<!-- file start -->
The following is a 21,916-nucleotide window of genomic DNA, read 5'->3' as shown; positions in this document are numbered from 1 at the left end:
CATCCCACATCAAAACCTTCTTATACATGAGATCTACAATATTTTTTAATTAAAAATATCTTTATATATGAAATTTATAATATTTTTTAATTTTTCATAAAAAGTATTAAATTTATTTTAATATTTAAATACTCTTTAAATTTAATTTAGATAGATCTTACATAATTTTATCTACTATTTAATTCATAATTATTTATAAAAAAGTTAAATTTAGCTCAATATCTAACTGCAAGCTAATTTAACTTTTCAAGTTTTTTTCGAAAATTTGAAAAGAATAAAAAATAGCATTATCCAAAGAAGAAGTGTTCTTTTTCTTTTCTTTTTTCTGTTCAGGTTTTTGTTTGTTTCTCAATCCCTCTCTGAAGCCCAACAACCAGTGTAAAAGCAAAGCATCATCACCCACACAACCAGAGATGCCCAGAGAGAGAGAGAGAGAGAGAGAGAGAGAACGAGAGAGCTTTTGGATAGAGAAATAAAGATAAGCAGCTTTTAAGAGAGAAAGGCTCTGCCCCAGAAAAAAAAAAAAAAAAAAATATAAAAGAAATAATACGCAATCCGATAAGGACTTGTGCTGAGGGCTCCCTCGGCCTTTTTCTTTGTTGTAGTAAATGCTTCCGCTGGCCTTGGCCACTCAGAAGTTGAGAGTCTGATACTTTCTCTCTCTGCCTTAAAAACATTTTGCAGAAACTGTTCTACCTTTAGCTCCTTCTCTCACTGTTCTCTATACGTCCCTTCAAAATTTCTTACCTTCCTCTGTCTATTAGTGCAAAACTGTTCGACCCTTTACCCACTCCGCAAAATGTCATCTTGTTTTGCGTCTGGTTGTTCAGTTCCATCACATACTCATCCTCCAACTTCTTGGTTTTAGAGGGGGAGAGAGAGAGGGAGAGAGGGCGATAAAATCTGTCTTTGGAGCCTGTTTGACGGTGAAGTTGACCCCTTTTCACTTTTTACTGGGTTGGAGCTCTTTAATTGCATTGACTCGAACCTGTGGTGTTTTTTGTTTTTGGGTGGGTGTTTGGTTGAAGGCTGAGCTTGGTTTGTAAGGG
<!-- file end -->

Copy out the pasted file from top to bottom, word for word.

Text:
The following is a 21,916-nucleotide window of genomic DNA, read 5'->3' as shown; positions in this document are numbered from 1 at the left end:
CATCCCACATCAAAACCTTCTTATACATGAGATCTACAATATTTTTTAATTAAAAATATCTTTATATATGAAATTTATAATATTTTTTAATTTTTCATAAAAAGTATTAAATTTATTTTAATATTTAAATACTCTTTAAATTTAATTTAGATAGATCTTACATAATTTTATCTACTATTTAATTCATAATTATTTATAAAAAAGTTAAATTTAGCTCAATATCTAACTGCAAGCTAATTTAACTTTTCAAGTTTTTTTCGAAAATTTGAAAAGAATAAAAAATAGCATTATCCAAAGAAGAAGTGTTCTTTTTCTTTTCTTTTTTCTGTTCAGGTTTTTGTTTGTTTCTCAATCCCTCTCTGAAGCCCAACAACCAGTGTAAAAGCAAAGCATCATCACCCACACAACCAGAGATGCCCAGAGAGAGAGAGAGAGAGAGAGAGAGAGAACGAGAGAGCTTTTGGATAGAGAAATAAAGATAAGCAGCTTTTAAGAGAGAAAGGCTCTGCCCCAGAAAAAAAAAAAAAAAAAAATATAAAAGAAATAATACGCAATCCGATAAGGACTTGTGCTGAGGGCTCCCTCGGCCTTTTTCTTTGTTGTAGTAAATGCTTCCGCTGGCCTTGGCCACTCAGAAGTTGAGAGTCTGATACTTTCTCTCTCTGCCTTAAAAACATTTTGCAGAAACTGTTCTACCTTTAGCTCCTTCTCTCACTGTTCTCTATACGTCCCTTCAAAATTTCTTACCTTCCTCTGTCTATTAGTGCAAAACTGTTCGACCCTTTACCCACTCCGCAAAATGTCATCTTGTTTTGCGTCTGGTTGTTCAGTTCCATCACATACTCATCCTCCAACTTCTTGGTTTTAGAGGGGGAGAGAGAGAGGGAGAGAGGGCGATAAAATCTGTCTTTGGAGCCTGTTTGACGGTGAAGTTGACCCCTTTTCACTTTTTACTGGGTTGGAGCTCTTTAATTGCATTGACTCGAACCTGTGGTGTTTTTTGTTTTTGGGTGGGTGTTTGGTTGAAGGCTGAGCTTGGTTTGTAAGGG